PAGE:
After being involved in music ministry since she was 14, Canadian Janelle Reinhart finally hit it big in the Catholic music scene following her feature performance at World Youth Day 2002 in Toronto.

Her first CD of Gospel-inflected pop songs, “New Day,” was a critical and commercial success and its follow-up, “Livin’ for Something,” has generated two No. 1 singles on Canadian Christian radio. She is currently on tour through the States with her band, her husband, Jason (who serves as her manager) and their young son, Eric. She’s also six months pregnant.

Janelle — whose stage name is her first name alone — spoke with Register correspondent Iain Bernhoft.

How do you balance parenting, pregnancy and playing upwards of 40 shows in two months?

My desire is to be a mom and a wife, not to be on tour all the time. But we were able to work this out and it has been a huge success so far.

We planned most of the tour before we found out I was pregnant. We were absolutely thrilled; my only prayer was “Please, no morning sickness on tour.” God has been merciful. Eric is a roadie king, and plays one song on a little drum kit with me. He really keeps me rooted. After a concert, I still have to change a diaper.

How do you plan and promote your shows?

We’ve built an extensive network of people who will host and help promote shows. My husband, Jason, is the king of databases. He’s a brilliant and really gung-ho businessman. If it weren’t for him, I wouldn’t have gone anywhere. In this industry, talent is 10% and business is 90%.

To what do you attribute the success you’ve enjoyed so far?

When we thought of recording “New Day,” we really wanted to make a quality project but knew it would cost at least $100,000. We went to our bishop for advice. We said, “$100,000 gets us a quality album, airplay and a media campaign. But $50,000 would be decent.” He said, “Wouldn’t you give your best for Christ?”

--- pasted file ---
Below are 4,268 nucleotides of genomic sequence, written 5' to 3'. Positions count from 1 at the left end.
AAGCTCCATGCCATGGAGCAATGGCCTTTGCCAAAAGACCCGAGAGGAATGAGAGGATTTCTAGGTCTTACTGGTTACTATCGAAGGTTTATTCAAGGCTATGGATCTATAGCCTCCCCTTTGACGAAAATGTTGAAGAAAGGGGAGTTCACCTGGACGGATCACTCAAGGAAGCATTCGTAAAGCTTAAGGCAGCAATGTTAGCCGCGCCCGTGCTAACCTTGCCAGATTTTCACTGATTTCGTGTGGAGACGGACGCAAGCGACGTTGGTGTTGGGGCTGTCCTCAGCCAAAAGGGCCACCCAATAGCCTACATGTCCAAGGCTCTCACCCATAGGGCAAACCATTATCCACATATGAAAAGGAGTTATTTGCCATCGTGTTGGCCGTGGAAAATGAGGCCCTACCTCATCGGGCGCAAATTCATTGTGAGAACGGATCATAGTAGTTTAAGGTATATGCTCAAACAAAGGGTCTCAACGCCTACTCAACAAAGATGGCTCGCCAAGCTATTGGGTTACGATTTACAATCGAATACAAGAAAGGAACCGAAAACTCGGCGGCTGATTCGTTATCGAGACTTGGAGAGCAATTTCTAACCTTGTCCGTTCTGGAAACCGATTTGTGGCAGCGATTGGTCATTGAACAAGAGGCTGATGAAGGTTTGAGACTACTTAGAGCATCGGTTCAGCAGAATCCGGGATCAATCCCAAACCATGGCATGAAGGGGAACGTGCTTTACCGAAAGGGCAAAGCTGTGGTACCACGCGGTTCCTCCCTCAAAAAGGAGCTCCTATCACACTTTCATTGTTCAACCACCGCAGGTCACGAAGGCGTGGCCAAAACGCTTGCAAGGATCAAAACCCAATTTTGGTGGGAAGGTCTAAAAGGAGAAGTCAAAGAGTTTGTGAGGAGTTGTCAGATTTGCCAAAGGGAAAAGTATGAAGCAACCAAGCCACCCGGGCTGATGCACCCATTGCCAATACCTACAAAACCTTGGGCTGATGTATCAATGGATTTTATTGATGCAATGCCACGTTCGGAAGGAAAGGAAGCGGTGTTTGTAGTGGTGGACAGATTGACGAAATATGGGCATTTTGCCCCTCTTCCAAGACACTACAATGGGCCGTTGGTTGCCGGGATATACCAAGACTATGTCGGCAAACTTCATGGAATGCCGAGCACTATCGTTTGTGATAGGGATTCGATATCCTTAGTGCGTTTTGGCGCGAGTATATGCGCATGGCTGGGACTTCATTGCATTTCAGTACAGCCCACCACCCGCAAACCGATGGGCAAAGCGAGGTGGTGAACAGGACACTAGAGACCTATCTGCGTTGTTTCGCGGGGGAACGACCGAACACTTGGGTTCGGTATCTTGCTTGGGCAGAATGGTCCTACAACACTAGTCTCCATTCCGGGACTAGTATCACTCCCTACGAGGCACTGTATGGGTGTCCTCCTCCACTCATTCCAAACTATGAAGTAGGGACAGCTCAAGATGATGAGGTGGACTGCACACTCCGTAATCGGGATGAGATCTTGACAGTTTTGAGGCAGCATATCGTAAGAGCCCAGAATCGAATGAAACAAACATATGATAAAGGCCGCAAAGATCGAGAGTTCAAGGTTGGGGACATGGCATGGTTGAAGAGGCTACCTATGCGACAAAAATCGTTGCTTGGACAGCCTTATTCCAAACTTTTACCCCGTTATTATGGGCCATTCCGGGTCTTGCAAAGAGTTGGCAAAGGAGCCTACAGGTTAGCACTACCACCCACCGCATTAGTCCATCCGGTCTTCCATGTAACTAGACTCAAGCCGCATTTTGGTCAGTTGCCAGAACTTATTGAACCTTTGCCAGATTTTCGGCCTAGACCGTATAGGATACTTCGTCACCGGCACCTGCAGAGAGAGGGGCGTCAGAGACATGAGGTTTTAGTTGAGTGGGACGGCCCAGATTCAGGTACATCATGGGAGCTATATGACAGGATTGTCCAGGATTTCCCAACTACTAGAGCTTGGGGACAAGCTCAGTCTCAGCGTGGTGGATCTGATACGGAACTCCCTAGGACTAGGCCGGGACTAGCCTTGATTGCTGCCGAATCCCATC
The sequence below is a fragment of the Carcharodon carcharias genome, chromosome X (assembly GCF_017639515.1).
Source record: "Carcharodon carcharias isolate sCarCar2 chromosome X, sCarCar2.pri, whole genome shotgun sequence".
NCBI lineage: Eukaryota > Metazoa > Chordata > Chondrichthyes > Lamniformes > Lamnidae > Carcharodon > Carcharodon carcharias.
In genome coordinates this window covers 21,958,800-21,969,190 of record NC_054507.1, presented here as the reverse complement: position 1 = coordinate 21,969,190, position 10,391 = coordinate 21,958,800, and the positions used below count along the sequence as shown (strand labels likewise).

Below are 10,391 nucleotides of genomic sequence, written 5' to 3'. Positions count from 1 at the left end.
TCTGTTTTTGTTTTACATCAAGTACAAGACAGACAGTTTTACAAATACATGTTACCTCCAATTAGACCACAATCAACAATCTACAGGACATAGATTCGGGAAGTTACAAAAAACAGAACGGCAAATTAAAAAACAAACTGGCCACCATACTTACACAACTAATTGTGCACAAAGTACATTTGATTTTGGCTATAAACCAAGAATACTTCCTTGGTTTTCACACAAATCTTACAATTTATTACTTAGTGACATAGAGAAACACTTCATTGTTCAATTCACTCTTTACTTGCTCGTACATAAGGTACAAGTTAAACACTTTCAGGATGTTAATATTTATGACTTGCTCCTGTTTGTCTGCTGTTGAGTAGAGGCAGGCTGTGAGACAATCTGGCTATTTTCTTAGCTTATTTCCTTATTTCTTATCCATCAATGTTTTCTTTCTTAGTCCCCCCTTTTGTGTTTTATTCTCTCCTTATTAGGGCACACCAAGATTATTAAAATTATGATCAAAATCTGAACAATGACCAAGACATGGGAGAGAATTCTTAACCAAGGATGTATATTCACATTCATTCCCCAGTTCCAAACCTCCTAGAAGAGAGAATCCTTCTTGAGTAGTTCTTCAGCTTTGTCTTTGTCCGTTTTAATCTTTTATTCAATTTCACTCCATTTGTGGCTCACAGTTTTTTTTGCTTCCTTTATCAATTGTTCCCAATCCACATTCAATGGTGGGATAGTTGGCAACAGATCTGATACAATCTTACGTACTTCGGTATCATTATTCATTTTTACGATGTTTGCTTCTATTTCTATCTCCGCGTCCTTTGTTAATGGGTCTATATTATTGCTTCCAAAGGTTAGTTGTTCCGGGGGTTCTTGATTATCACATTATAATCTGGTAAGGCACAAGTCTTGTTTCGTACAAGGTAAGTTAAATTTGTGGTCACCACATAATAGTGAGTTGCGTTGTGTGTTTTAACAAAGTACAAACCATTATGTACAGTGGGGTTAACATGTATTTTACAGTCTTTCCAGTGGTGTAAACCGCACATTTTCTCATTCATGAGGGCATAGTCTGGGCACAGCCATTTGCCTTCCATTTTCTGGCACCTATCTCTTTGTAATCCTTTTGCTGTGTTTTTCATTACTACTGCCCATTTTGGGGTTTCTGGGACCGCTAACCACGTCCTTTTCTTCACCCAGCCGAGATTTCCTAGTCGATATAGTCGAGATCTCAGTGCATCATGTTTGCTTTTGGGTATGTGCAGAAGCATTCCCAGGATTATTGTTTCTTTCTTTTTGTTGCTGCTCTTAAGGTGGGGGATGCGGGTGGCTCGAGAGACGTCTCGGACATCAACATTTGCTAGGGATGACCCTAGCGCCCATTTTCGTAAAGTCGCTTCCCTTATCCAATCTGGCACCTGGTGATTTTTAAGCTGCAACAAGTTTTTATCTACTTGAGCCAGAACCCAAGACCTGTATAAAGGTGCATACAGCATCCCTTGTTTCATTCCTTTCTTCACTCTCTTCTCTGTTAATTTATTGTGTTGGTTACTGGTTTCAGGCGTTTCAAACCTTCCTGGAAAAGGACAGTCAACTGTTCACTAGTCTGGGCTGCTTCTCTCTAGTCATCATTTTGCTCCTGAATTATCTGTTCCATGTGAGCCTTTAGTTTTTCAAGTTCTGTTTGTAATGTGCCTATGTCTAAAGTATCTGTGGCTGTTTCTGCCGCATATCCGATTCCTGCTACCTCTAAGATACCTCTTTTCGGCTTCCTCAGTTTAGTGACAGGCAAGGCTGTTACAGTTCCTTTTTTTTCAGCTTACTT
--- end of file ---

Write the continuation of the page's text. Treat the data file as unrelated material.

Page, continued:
So we went to investors and told them about the upcoming World Youth Day. We convinced them to front a recording in Nashville with a good producer. We were able to pay them back the week after World Youth Day. You have to give people a first-rate product.

What’s the core of your message, the one thing you want an audience to take home?

When you’re faithful to God in little things, he will bless you in big things. I think young people want to do the right thing but feel pressured to make bad choices or be ostracized. I tell them, “High school only lasts four years, but Christ will always be there. Persevere for him, even when it’s hard.” I try to help by connecting them to youth ministry programs in the local parish. Young people need that spiritual support.

I also emphasize the importance of purity. I tell them about saving myself for marriage and praying for my future spouse, and share the story of Jason and my courtship. I’ve also played at 17 “Pure Fashion” shows, which is a ministry that’s much needed in a world where young women are lied to about self-image and what’s appropriate.

How do young people respond to your message?